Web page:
Course Theme 4: All Things Queer

Wikis > Course Theme 4: All Things Queer

Annotated Bibliography on Course Theme: As a class, we will select 4 or 5 course themes to follow throughout the semester. Students will be divided into groups. For the second class of every unit and using the research methodologies we will review at our library session, students will find and read one article the relates to the reading and their chosen theme for the semester, the citation for which and a short summary will also be collected in an annotated bibliography for class-wide use while writing the final essay. The following day, students will break out in their groups to discuss the secondary literature they read and how it applies to the comic we read for that unit, women in comics in general and class discussion that week.

 

Brewis, Joanna, Mark P. Hampton, and Stephen Linstead. “Unpacking Priscilla: Subjectivity and Identity in the Organization of Gendered Appearance.” Human Relations; Thousand Oaks 50, no. 10 (October 1997): 1275–1304.

This is a somewhat dated look at the practice of crossdressing (coming from 1997), and carries flaws as such. I was excited by the fact that it engaged clothing specifically, in light of Alison Bechdel’s fondness for suits, but I felt that it failed to encapsulate a more comfortable “middle ground” of gender. Brewis prioritizes the practices of male cross-dressers as “a fuller, more complete transgression of gender [than masculine clothing on a female]” (1288). She then proceeds to describe the on-off nature of cross-dressing, in which a man is either dressed as a woman or he isn’t. I feel that by privileging the completion of a transgression, Brewis is overlooking the more constant, subtle transgression that is carried out by say, Bechdel’s drawings of herself in Fun Home. The article breaks down gender as a construct (an argument one could find accompanied by deeper theory in Butler’s Gender Trouble), and then proceeds to address the practices of cross-dressing, as well as how cross-dressing is received by society. The article’s most exciting moments were when it talked about different allocations of the label “deviance” to different practices – say, to drag shows vs. crossdressing in every-day life, or to the male cross-dresser (perceived as) abandoning a privileged position vs. a female crossdresser (perceived as) aspiring to it.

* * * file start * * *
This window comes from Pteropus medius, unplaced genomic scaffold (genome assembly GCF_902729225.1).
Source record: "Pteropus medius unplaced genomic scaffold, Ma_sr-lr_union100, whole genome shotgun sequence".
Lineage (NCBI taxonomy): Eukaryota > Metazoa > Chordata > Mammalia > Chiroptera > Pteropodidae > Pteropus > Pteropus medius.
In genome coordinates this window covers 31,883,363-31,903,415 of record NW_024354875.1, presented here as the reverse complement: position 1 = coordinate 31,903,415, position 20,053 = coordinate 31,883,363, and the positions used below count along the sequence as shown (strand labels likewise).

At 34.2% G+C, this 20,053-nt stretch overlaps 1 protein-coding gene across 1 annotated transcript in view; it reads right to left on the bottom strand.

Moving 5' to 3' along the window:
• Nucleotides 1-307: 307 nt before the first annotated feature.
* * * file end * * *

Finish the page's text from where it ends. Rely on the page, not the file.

Young, Elizabeth. 1991. “Here Comes the Bride: Wedding Gender and Race in Bride of Frankenstein.” Feminist Studies; College Park 17 (3): 403.

This is a really fascinating article that analyzes Bride of Frankenstein in interlocking lenses of feminism, queer theory, and race. Young argues that the movie displays a series of ever-more-destabilized gender triangles, in which the woman must mediate the homosocial relationship between men and prevent it from becoming homoerotic. The triangle loses stability both as Frankenstein and his mentor, Praetorius draw nearer to each other, and as the monster, inherently other to society, fails to see the difference between ‘friend’ and ‘lover,’ relating to both men and women in the same manner. This growing instability is directly related to the absence of women, and the men desperately seek to craft a woman to mediate for them: the bride of Frankenstein. Interestingly, this societal taboo of homosexuality embodied by the monster is in direct contradiction with the other societal taboo he embodies: the image of the violently heterosexual black man. The monster is depicted as at once monstrously heterosexual in the way that he violates white women, and also monstrously homosexual, in the way that he is attached to Praetorius, specifically. Thus, his internal contradictions are too great, and he commits suicide as the movie concludes. I would say that this article has a unique, insightful argument and argues its point very well. It made good use of Eve Sedgwick’s theory on the homosocial.

 

 

McFarland, Jami. “Resuscitating the Undead Queer in Stephanie Meyer’s Twilight Saga” Journal of Popular Romance Studies. July 2016. http://jprstudies.org/wp-content/uploads/2016/07/RTUQISMTS.07.2016.pdf

While at first glance this article may not seem immediately relevant because it is about a popular romance novel but this article utilizes monster culture theory to evaluate a work of literature. It also provides an example of literary criticism that incorporates gender studies theoretical texts but is written about a popular novel which is similar to pieces we would be writing about comics like Monstress and Saga. This text is specifically about the use of queer monsters which is a topic that is directly relevant to this theme and could be applied to other monster-related texts in the syllabus including My Favorite Thing is Monsters and One! Hundred! Demons!.

 

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